Antimicrobial resistance (AMR) occurs when bacteria, viruses, fungi and parasites change over time and no longer respond to medicines, making infections harder to treat and increasing the risk of disease spread, severe illness and death. As a result of drug resistance, antibiotics and other antimicrobial medicines become ineffective and infections become increasingly difficult or impossible to treat.

Antimicrobial resistance: a major health issue

In this Royal Society Te Apārangi video, microbiologist Dr Siouxsie Wiles explains the growing health issues regarding antimicrobial resistance and what we can do to address the problem.

A global action plan to tackle the growing problem of resistance to antibiotics and other antimicrobial medicines was endorsed at the Sixty-eighth World Health Assembly in May 2015. One of the key objectives of the plan is to improve awareness and understanding of AMR through effective communication, education and training.

World AMR Awareness Week (WAAW) is a global campaign that is celebrated annually to improve awareness and understanding of AMR and encourage best practices among the public, One Health stakeholders and policymakers, who all play a critical role in reducing the further emergence and spread of AMR.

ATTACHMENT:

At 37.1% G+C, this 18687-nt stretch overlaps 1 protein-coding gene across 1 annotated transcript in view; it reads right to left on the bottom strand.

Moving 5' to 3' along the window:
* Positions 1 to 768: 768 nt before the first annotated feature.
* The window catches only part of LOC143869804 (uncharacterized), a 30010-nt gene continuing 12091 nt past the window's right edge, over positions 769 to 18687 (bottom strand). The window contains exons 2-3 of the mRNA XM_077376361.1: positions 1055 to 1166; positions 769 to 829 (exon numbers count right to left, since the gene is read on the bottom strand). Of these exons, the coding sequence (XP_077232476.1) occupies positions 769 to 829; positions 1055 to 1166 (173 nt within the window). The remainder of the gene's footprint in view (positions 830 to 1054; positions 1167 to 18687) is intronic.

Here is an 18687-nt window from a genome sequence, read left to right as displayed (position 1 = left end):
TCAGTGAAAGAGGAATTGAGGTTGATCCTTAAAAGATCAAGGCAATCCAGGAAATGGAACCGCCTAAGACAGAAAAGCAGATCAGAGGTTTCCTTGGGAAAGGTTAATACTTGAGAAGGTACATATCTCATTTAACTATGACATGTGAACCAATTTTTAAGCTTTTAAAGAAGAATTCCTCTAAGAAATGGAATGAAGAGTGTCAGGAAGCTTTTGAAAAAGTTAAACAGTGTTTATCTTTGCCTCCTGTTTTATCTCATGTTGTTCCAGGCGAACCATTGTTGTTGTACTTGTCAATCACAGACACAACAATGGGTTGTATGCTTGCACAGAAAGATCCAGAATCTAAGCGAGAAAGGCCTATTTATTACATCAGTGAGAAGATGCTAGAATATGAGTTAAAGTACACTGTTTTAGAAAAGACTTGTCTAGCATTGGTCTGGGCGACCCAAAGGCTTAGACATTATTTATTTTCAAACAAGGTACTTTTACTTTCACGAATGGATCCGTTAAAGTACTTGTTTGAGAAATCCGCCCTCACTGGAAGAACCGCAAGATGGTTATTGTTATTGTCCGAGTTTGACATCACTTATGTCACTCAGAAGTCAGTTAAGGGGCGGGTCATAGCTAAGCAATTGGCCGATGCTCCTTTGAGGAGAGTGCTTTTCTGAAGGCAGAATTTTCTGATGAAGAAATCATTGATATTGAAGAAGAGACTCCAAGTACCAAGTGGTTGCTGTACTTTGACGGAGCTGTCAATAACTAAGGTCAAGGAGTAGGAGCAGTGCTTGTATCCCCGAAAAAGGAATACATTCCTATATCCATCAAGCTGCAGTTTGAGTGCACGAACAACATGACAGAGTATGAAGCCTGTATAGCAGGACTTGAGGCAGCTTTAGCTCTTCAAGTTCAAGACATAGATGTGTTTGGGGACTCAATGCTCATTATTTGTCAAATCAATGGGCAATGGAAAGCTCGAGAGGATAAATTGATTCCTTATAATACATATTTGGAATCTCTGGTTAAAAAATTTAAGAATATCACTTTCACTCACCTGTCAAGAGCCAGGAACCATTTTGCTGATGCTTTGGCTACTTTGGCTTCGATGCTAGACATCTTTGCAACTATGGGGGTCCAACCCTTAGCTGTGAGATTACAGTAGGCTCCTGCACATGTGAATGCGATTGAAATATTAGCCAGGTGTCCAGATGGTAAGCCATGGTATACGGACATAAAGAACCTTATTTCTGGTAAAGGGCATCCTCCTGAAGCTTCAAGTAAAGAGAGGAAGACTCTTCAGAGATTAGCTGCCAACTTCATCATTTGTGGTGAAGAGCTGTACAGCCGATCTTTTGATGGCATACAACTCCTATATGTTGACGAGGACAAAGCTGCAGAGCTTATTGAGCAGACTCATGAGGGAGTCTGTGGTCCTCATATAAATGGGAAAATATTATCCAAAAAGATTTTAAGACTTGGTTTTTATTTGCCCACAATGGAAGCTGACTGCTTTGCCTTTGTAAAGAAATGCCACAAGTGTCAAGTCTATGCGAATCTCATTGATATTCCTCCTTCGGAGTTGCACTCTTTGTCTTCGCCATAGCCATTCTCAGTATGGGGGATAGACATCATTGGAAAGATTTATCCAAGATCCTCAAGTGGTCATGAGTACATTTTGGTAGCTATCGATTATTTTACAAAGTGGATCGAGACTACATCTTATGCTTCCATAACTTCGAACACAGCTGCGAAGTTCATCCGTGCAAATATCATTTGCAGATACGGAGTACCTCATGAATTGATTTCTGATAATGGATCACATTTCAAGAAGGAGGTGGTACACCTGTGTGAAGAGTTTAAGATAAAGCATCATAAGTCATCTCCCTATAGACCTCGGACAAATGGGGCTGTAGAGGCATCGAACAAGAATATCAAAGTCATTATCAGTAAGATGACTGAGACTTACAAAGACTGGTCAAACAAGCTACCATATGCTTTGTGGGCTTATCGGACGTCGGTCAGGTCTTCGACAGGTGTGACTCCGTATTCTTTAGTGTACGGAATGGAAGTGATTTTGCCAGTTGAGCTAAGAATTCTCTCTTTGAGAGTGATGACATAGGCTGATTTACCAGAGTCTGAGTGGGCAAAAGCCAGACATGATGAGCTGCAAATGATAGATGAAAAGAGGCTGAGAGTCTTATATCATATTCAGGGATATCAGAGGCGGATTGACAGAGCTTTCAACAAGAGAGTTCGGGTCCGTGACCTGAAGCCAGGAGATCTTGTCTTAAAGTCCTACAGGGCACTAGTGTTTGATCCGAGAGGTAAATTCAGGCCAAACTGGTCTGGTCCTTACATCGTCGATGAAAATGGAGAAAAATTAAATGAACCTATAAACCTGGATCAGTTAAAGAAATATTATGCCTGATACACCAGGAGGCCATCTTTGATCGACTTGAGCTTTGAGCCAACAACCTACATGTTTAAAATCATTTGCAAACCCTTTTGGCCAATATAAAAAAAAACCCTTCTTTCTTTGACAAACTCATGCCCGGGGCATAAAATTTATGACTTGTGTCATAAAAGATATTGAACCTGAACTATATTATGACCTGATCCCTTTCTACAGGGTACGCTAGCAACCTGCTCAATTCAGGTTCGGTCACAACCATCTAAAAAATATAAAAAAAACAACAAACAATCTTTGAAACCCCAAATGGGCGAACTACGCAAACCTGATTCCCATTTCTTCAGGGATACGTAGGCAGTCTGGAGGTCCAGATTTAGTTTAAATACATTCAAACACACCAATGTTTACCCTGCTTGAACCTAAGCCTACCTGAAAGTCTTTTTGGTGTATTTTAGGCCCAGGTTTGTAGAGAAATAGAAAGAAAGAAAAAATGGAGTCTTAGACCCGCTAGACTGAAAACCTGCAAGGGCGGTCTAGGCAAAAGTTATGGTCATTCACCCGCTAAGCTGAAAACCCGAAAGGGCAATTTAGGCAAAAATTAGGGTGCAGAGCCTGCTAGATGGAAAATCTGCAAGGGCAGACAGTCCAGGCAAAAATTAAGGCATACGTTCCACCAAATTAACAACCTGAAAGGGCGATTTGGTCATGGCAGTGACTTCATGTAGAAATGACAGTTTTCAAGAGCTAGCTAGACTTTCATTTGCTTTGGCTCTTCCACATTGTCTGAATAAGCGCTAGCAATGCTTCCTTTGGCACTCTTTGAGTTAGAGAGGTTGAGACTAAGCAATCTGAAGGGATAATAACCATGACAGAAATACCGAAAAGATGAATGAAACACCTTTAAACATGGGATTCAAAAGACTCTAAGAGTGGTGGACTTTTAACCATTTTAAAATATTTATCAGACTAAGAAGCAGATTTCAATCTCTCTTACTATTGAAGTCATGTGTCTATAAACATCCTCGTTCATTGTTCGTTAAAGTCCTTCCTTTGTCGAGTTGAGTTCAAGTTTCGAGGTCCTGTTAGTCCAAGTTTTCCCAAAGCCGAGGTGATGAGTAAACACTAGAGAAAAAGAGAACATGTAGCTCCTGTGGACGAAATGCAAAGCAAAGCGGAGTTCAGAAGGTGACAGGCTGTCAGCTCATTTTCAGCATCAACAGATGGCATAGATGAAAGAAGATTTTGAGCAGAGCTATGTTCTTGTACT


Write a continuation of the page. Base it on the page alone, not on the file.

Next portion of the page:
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Keep an eye out as more events are added closer to November.

Related content

Any use of antibiotics automatically creates resistance. Learn why it is an issue, the history of antibiotics and antimicrobial resistance and what you can do to reduce the risk. The context for learning provides ideas on how to incorporate this wicked problem into authentic cross-curricular learning.

See our new collection Antimicrobial resistance resources – full of content to support teaching and learning about AMR. It is ready for you to use and customise as you choose.

The Infection Inspection citizen science project is using E. coli to help develop a faster test for antibiotic resistance. They need your observation skills to help identify bacteria that have been impacted by antibiotics. This is an engaging way to introduce science concepts.

Useful links

The Ministry of Health – Manatū Hauora have resources to support World Antimicrobial Awareness Week here.

The Manatū Ahu Matua – Ministry for Primary Industries website has information about antimicrobial resistance and antimicrobial use in plants and animals in New Zealand.

Royal Society Te Apārangi has produced a series of articles and videos about antimicrobial resistance, including te reo Māori resource He uaua ake te rongoā i ngā whakapokenga ātete rongoā.

Find out more about the Infectious disease and antimicrobial resistance report from the Office of the Prime Minister’s Chief Science Advisor released in March 2022. There are a series of recommendations under six themes to help Aotearoa New Zealand unite against the threat of infectious disease and antimicrobial resistance.

In this 2021 SpinOff article Why you should care about antimicrobial resistance Siouxsie Wiles and Toby Morris write about the serious threat of antimicrobial resistance with animated cartoons helping to explain more.

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